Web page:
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Farmers turn to falcon to help guard berry crops

A flock of starlings flew over the fields at Rose's Berry Farm in Glastonbury, Conn. The farm owners have retained a falconry service to combat the starlings, which have damaged the crop in the past. A flock of starlings flew over the fields at Rose's Berry Farm in Glastonbury, Conn. The farm owners have retained a falconry service to combat the starlings, which have damaged the crop in the past. (Photos By Bob MacDonnell/Hartford Courant via Associated Press)
Email|Print|Single Page| Text size + By Janice Podsada
Hartford Courant / August 10, 2008

GLASTONBURY, Conn. - As the sun rises over a sprawling berry farm in South Glastonbury, a trained falcon rises into the pink dawn. Its swift, sudden appearance panics a cloud of starlings and sends them fleeing toward the hills.

Behind this breathtaking scene, hundreds of thousands of dollars are at stake.

"It's a war out there," said Erik Swanson, a licensed falconer.

Starlings can cause more than $100,000 in damage to a half-million dollar blueberry crop. Accompanied by eight trained falcons, Swanson is spending August at Rose's Berry Farm.

Working 11-hour days, seven days a week, he and his falcons - which are trained to chase the birds away, not to kill them - will protect the blueberries.

This is the second year that Henry and Sandy Rose, owners of the 100-year-old, 100-acre farm have hired Swanson, an employee of Falcon Environmental Services Inc., based in Plattsburgh, N.Y.

A growing number of farmers in the United States are turning to falconers to protect their crops. As more farmers find their fields hemmed in by suburban developments, the old methods of wildlife control noisemakers, shotguns, and poison are less tolerated.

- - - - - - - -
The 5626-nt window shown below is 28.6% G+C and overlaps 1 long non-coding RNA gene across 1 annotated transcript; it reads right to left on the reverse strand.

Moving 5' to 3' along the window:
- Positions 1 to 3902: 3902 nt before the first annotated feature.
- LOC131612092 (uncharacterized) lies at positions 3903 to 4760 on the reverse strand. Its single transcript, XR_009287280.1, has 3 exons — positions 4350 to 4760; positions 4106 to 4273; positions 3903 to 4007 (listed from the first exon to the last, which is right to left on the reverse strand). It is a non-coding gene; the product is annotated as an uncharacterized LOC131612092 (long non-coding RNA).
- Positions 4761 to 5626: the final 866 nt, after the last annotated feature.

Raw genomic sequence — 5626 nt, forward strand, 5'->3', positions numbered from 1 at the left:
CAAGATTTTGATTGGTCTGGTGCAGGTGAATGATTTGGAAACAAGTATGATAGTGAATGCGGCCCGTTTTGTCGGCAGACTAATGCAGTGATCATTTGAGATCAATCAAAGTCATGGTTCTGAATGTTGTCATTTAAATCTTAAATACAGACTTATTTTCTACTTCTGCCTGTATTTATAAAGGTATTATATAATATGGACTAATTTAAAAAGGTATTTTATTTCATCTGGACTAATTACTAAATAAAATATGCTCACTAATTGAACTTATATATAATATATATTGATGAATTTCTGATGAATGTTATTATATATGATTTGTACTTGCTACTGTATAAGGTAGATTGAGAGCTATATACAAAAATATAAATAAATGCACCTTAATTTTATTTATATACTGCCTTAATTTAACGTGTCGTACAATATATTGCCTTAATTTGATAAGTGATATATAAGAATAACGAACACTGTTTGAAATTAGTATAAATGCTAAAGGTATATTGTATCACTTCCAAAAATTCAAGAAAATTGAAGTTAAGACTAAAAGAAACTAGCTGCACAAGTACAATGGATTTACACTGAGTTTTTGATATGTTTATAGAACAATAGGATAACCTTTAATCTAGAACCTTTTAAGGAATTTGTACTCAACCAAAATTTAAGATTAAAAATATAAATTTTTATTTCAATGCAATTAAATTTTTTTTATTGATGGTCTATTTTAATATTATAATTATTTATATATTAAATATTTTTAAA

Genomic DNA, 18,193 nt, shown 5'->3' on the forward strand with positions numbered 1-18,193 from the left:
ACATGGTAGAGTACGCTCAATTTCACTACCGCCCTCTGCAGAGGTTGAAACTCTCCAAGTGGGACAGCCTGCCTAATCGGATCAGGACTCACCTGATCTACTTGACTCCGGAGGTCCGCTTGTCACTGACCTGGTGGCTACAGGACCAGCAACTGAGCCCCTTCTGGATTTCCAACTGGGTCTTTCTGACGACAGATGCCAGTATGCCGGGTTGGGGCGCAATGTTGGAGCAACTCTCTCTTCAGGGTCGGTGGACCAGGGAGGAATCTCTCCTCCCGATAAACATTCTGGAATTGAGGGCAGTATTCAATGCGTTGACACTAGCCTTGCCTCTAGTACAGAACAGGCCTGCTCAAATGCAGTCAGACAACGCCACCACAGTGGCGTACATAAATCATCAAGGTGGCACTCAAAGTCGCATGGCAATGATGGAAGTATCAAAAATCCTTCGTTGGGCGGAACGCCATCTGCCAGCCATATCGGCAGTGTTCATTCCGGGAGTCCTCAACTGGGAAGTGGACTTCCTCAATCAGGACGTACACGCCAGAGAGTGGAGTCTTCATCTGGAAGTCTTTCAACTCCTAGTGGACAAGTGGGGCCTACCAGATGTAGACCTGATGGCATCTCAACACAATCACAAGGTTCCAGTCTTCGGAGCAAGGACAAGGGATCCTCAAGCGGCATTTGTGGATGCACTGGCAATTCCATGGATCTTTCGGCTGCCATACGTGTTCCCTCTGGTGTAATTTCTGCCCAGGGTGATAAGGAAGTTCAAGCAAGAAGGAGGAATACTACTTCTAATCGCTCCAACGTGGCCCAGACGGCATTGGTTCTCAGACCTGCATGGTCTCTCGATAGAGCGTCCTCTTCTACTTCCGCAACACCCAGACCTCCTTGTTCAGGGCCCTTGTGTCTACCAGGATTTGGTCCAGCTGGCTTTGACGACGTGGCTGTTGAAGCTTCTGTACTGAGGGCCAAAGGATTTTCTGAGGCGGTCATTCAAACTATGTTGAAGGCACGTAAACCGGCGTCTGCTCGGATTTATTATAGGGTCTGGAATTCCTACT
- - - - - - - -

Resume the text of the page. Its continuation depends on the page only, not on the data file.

"Everything we did, our neighbors did not like," said Sandy Rose.

At a cost of about $400 a day, the falconry service is more neighbor-friendly than the 120-decibel propane cannons the Roses once used to rout the starlings, and it doesn't bother the farm's visitors or customers, who pay $2.25 a pound for pick-your-own blueberries.

Starlings typically eat insects and grubs, but when the blueberries appear, they "go sugar crazy," Swanson said.

Three years ago, starlings destroyed 20 percent of the crop. Up until 10 years ago, the Roses used an insecticide to control the starlings. "It irritated their throats, and they'd give off a distress call," she said.

But the chemical, which also controlled blueberry maggots, is no longer available. The alternative - covering the farm's 40 acres of blueberry fields with nets - would have cost more than $200,000.

The couple settled on propane cannons and traps, even shooting a few birds. But the neighbors complained. After reading about a California vineyard that successfully employed falcons, Henry Rose decided to hire Falcon Environmental.

The privately owned company provides airports, including John F. Kennedy International Airport in New York City, and landfills with ecologically friendly methods to disperse birds and wildlife without harming them. It's a business that's appealing to a growing number of farmers.

"It seemed to work. Last year they were controlled very well," Sandy Rose said.

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